Back in Stock: MKS Allways Pedals and Kaisei Fork Blades

The MKS Allways pedals are back in stock. The video above shows how the super-smooth cartridge bearings make these spin almost forever. The slightly concave platform allows optimum pedaling efficiency without the need for foot retention. Made in Japan, these may be the best platform pedals ever made. Click here for more info or to order.

We also offer the MKS Rinko Adapters separately, so you can use the same pedals on multiple bikes, or run different pedals on the same bike. Changing the pedals takes just a few seconds – no tools required. Simply turn the ring and push it inward; then you can remove the pedal.

Most Rinko pedals in the Compass program use the “EZY-Superior” Rinko system (above), but the US-S (spd-compatible) pedals use the “EZY-Standard” couplers. We now offer both as separate parts. (Unfortunately, they aren’t interchangeable.)

Also back in stock: Kaisei ‘TOEI Special’ fork blades – as used on most of our bikes. To read how these fork blades improve the comfort and speed of your bike, click here.

The fork blades in this shipment are a bit shorter than we’d like – 405 mm as used by Japanese builders, rather than the 420 mm we usually specify. They work fine for 650B bikes, but the 420 mm blades give builders more leeway in trimming them to length. We will get the full-length blades again in January or February. For more information on fork blades and our other Kaisei tubing, click here.

We appreciate your patience while production caught up with demand on these popular items.

About Jan Heine, Editor, Bicycle Quarterly

Spirited rides that zig-zag across mountain ranges. Bicycle Quarterly magazine and its sister company, Compass Cycles, that turns our research into the high-performance components we need for our adventures.
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9 Responses to Back in Stock: MKS Allways Pedals and Kaisei Fork Blades

  1. David Hamm says:

    What type/maker is the front rack? Thanks.

    • The small front rack is a Compass CP-1, designed to fit with our Compass centerpull brakes. The low-riders are custom-made based on a design of René Herse’s that maximizes stability and support of the load.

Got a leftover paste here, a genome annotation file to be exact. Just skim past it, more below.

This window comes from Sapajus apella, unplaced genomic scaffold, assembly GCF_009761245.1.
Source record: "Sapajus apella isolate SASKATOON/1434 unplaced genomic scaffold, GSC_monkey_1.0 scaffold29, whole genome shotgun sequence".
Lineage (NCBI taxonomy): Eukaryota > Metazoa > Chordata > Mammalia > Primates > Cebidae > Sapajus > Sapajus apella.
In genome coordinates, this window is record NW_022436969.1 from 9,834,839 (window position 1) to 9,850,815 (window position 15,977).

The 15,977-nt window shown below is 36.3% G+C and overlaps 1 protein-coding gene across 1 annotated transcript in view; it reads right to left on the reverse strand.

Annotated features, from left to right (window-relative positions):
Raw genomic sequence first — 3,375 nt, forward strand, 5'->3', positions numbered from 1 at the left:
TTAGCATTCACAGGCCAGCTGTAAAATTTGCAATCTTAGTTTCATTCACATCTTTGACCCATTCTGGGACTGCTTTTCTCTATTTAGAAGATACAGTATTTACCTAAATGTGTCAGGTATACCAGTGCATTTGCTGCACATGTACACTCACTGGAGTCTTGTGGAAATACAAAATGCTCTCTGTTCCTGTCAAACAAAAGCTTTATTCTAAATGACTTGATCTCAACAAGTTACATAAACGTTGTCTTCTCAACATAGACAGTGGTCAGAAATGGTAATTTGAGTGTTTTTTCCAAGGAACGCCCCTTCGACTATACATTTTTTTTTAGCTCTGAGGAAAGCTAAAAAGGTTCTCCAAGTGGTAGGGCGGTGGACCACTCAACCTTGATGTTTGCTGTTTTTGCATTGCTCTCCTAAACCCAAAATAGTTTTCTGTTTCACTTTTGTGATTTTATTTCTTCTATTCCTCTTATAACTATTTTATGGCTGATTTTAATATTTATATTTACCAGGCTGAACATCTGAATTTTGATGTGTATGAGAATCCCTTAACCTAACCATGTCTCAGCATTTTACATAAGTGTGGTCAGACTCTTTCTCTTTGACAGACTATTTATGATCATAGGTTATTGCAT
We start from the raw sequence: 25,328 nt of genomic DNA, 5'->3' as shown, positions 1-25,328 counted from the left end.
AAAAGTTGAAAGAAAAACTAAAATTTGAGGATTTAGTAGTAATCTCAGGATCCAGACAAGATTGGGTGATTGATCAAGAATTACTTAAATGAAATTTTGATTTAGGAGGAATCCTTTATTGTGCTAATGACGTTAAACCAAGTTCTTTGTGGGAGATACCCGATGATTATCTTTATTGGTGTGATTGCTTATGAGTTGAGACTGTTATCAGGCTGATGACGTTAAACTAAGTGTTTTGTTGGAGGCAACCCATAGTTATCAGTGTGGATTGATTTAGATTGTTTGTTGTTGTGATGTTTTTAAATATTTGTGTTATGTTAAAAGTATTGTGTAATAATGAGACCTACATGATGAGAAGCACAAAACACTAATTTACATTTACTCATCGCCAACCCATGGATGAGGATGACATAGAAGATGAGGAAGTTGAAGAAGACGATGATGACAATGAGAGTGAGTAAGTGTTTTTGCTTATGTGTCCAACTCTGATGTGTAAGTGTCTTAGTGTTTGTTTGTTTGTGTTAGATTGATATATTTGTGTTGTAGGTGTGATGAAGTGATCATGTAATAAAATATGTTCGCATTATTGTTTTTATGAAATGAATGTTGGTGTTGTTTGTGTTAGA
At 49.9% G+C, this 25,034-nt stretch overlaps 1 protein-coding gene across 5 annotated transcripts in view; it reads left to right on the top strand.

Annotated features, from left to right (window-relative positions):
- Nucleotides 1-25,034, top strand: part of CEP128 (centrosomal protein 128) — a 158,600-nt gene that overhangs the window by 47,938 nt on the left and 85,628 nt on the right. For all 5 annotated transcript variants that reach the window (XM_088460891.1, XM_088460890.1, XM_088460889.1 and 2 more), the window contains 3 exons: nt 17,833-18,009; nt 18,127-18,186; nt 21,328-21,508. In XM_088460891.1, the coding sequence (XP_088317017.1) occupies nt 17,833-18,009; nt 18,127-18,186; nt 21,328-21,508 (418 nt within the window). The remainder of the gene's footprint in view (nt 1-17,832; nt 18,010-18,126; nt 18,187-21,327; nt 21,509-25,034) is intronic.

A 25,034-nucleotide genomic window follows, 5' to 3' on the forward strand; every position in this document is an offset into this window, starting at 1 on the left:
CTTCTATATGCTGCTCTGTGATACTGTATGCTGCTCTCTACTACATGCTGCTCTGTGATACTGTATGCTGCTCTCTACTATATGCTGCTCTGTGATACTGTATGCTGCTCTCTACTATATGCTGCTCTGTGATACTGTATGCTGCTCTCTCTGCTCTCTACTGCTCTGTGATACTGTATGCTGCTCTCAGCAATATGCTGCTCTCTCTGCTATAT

• Jacob Musha says:

      It wouldn’t make sense to turn the rack into an adjustable piece and ruin it in the process, but many Compass products require a custom frame-set anyway. So offering a low-rider rack that requires specific fork braze-ons and offset seems like a very small leap.

      In any case, the shortcomings of currently available low-rider racks seem relatively minor. But it would still be nice to have the option.

  2. davidmtest says:

    I love my Always pedals — they’re the only flats I’ve used that are plenty grippy without destroying shoe leather. My only wish is for a slightly wider version: my wide feet hang off the edge.

    • Rick Thompson says:

      I have big feet also, and use 20 mm pedal extenders to move the pedal out from the cranks so I can center the shoes. Jan strives for minimal width of his feet (Q-factor, an odd term), but a little more spacing feels better to me.
      Allways are my favorite now on both commuter and allroad bike. For commuting the grip is good on all shoes including leather sole. For just riding I’m finding little advantage to clipping in and great advantage in being able to wear shoes that I can also walk in. The grip is really good, I have not slipped off a pedal yet and climb standing often.
      A slight issue with the Allroads is they are fairly sharp at the edge and can scratch a bare ankle. I might sand the edge a bit to make it rounder.
      They offset the foot slightly forward due to the canted platform, have not noticed any issue but have wondered why.
      Have also noticed that some of the pins are replaceable and some are cast in to the platform. I will probably never wear mine down, but another puzzlement.

  3. Emile says:

    @Jan : do you know of builders in France who use Kaisei tubing ? Thanks !

    • Kaisei tubing is difficult to get outside Japan. We can supply it to your builder. Most builders prefer to work with tubing they know, but Kaisei has an excellent reputation, and I’d think most builders would be happy to use it. We have supplied quite a few Kaisei tubesets to France, but usually, it seems that customers ordered them and brought them (with the other parts for the bike) to the builder.

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